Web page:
That’s the essential thought in Bill Clinton’s concluding remarks on the sixth day of the 2008 Aspen Ideas Festival. It also happens to be one of the pillars of the FORA vision.
We at FORA love debate, but dialog is something different and arguably more elevated. Debate is often (though certainly not always) an exercise in proving and disproving, in overwhelming an opponent with evidence and rhetoric. It frequently begins with adversarial assumptions and plays out more like a verbal boxing match than a conversation. It does have the virtue though that it always plays out the opposing viewpoints – two sides are represented and in good debate it becomes impossible to make either side into a caricature.
Real dialog aims for an exchange of ideas and viewpoints and begins with assumptions of good faith all around. The sad reality about America’s public discussion at the moment is that it tends to be neither real debate nor true dialog. The American public conversation has been broadly reduced to two giant echo chambers – Rep Barney Frank points to the left blogosphere and the right talk radio as two groups that yell to their own constituents, caricature their opponents as morons while rarely bothering to actually engage them.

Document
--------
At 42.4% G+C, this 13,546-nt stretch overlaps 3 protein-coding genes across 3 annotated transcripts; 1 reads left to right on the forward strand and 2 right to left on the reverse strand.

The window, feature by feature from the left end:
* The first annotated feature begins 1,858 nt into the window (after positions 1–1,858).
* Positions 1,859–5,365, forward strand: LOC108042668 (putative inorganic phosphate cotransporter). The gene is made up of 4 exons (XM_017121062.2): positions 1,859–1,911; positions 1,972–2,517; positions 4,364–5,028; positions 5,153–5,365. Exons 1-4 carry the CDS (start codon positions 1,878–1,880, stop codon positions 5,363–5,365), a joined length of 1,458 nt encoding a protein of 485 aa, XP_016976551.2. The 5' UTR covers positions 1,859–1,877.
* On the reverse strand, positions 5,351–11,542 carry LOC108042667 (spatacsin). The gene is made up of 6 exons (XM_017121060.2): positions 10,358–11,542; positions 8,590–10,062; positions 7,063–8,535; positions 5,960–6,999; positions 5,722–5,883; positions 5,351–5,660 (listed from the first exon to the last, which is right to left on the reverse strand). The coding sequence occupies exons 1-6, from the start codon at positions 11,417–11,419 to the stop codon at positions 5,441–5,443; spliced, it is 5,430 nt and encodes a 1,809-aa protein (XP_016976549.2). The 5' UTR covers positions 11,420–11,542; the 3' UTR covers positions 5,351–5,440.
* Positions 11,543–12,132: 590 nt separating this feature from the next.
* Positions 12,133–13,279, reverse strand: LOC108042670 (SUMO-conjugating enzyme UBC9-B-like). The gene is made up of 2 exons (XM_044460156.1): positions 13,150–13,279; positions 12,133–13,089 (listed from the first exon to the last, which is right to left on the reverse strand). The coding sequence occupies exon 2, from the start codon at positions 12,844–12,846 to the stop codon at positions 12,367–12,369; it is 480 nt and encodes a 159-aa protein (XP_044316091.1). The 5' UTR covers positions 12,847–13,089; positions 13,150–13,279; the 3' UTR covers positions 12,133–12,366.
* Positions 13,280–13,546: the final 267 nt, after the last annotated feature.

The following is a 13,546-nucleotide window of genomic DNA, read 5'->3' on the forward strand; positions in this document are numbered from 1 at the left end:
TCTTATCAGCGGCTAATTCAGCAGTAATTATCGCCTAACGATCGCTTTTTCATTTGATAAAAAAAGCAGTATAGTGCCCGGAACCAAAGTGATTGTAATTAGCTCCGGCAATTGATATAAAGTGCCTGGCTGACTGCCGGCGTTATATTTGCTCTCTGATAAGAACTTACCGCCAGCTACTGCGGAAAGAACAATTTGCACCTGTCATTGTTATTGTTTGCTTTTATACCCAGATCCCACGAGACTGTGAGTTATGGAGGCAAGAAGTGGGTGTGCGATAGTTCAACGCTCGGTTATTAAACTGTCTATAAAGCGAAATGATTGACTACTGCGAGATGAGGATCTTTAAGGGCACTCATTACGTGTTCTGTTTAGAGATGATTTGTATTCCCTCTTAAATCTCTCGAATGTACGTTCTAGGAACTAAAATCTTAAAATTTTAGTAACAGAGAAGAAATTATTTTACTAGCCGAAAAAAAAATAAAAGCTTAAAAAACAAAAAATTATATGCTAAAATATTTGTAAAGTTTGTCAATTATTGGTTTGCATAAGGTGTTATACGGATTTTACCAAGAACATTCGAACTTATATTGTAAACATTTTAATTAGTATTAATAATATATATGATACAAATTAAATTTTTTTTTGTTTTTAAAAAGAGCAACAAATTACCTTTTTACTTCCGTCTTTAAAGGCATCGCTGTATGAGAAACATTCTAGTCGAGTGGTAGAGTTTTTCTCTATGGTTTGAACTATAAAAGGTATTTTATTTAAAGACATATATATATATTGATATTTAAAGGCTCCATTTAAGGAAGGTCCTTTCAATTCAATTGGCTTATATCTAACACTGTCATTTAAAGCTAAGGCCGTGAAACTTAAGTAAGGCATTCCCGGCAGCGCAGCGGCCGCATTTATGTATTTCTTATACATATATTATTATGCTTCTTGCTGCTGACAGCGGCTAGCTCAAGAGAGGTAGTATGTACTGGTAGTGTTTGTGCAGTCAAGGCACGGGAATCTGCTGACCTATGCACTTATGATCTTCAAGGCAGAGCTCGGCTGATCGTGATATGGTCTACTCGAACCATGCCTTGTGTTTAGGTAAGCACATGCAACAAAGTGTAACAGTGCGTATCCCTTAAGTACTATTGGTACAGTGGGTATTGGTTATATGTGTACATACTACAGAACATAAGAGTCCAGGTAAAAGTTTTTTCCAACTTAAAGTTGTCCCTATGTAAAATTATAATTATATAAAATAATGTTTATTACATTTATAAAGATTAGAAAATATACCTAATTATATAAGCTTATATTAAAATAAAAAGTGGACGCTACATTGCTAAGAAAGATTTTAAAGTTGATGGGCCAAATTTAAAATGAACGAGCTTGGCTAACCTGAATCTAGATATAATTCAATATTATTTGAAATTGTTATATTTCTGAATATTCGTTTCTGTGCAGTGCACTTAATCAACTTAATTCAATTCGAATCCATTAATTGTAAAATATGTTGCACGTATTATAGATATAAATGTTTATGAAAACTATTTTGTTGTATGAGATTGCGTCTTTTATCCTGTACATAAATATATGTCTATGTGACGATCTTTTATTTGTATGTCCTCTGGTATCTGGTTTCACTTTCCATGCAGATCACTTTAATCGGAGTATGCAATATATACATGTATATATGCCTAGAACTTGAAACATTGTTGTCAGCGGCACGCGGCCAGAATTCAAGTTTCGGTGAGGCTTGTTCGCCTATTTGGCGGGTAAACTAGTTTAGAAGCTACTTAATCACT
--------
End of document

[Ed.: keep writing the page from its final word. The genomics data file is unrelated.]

These are some wise words from President Clinton. And since it’s my job and my passion to shamelessly flog FORA.tv, I’ll add – enabling dialog through a substantive exchange of ideas is a core part of the FORA mission.
And on a related note – congratulations to the Aspen Institute for putting together such an incredible event. I’m writing right now from a breakfast conversation bt Jeff Goldberg of the Atlantic and the Israeli journalist Ari Shavit and my head is still buzzing with a week’s worth of vibrant dialog. It’s been an absolute pleasure to work with their people and being present here.
Luckily, anyone that wants access to these events can get it via FORA.tv. Go here to see more http://fora.tv/partner/aspen_institute